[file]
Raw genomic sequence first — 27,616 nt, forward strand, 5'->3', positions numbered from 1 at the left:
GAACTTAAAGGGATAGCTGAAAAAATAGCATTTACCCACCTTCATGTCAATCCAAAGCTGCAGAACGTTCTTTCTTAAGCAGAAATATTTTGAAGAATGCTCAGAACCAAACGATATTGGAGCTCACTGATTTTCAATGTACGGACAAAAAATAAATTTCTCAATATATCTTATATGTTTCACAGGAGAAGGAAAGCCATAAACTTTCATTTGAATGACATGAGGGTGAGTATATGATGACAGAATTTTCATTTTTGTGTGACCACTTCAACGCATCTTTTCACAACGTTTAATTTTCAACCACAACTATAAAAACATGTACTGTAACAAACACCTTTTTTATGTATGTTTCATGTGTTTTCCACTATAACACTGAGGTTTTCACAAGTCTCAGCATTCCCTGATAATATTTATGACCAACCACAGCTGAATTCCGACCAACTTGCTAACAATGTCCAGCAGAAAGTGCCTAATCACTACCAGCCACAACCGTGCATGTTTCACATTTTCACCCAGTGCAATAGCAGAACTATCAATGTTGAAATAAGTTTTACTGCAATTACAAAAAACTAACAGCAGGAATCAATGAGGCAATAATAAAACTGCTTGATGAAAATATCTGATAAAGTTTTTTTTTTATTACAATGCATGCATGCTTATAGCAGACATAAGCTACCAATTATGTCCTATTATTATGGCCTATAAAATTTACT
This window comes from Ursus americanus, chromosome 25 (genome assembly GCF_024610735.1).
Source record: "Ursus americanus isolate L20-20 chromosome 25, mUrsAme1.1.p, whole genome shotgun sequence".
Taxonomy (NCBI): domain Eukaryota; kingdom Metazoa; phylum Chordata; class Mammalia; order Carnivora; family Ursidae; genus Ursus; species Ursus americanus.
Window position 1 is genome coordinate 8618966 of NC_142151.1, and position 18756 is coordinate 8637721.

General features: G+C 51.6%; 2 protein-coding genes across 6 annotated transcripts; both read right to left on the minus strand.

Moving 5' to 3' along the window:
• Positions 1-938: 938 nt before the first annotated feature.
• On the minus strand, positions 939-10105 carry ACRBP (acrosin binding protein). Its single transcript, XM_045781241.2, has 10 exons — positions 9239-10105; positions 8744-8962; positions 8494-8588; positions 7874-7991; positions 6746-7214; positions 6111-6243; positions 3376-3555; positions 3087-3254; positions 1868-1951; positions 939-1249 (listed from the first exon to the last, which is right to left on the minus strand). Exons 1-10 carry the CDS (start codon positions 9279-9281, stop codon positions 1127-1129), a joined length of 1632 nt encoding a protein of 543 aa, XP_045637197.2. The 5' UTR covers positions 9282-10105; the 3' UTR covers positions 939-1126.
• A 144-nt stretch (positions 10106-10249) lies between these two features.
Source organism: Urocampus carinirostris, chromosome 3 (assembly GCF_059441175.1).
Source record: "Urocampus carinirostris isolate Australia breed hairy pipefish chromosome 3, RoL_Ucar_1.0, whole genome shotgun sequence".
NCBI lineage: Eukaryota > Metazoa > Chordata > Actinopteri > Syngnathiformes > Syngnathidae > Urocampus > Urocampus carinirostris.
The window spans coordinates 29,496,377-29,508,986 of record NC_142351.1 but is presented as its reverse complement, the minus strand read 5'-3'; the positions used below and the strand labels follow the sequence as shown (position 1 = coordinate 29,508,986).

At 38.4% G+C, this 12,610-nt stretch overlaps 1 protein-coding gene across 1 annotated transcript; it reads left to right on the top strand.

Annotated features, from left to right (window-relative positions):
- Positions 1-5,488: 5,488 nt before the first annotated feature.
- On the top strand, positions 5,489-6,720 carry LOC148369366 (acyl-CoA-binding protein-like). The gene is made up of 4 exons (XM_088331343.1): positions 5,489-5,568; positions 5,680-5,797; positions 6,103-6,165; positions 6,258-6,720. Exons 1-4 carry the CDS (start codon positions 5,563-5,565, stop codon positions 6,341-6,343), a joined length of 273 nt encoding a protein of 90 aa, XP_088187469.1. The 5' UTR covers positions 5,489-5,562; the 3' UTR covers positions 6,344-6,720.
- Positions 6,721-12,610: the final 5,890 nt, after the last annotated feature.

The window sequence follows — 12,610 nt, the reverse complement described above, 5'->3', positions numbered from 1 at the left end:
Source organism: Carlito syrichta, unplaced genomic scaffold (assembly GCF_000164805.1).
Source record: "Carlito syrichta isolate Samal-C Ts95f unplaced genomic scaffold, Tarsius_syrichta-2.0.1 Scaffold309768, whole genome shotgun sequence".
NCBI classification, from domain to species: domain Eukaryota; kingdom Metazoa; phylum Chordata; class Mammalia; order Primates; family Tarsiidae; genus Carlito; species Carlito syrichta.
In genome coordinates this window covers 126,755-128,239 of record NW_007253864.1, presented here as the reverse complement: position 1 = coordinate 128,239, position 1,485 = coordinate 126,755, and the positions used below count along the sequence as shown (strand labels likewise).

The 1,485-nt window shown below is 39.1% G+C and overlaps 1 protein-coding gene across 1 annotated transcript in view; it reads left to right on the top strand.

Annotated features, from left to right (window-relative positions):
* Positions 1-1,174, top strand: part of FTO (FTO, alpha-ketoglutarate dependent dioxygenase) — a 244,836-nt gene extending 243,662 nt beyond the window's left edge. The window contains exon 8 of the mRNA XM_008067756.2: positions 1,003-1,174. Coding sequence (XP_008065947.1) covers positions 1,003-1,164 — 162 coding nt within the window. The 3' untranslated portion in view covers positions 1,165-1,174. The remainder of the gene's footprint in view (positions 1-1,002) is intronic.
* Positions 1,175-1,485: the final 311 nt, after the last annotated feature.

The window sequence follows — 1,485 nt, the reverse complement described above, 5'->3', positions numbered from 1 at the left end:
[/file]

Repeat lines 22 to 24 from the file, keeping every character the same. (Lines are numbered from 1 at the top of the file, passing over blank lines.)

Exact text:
Source organism: Carlito syrichta, unplaced genomic scaffold (assembly GCF_000164805.1).
Source record: "Carlito syrichta isolate Samal-C Ts95f unplaced genomic scaffold, Tarsius_syrichta-2.0.1 Scaffold309768, whole genome shotgun sequence".
NCBI classification, from domain to species: domain Eukaryota; kingdom Metazoa; phylum Chordata; class Mammalia; order Primates; family Tarsiidae; genus Carlito; species Carlito syrichta.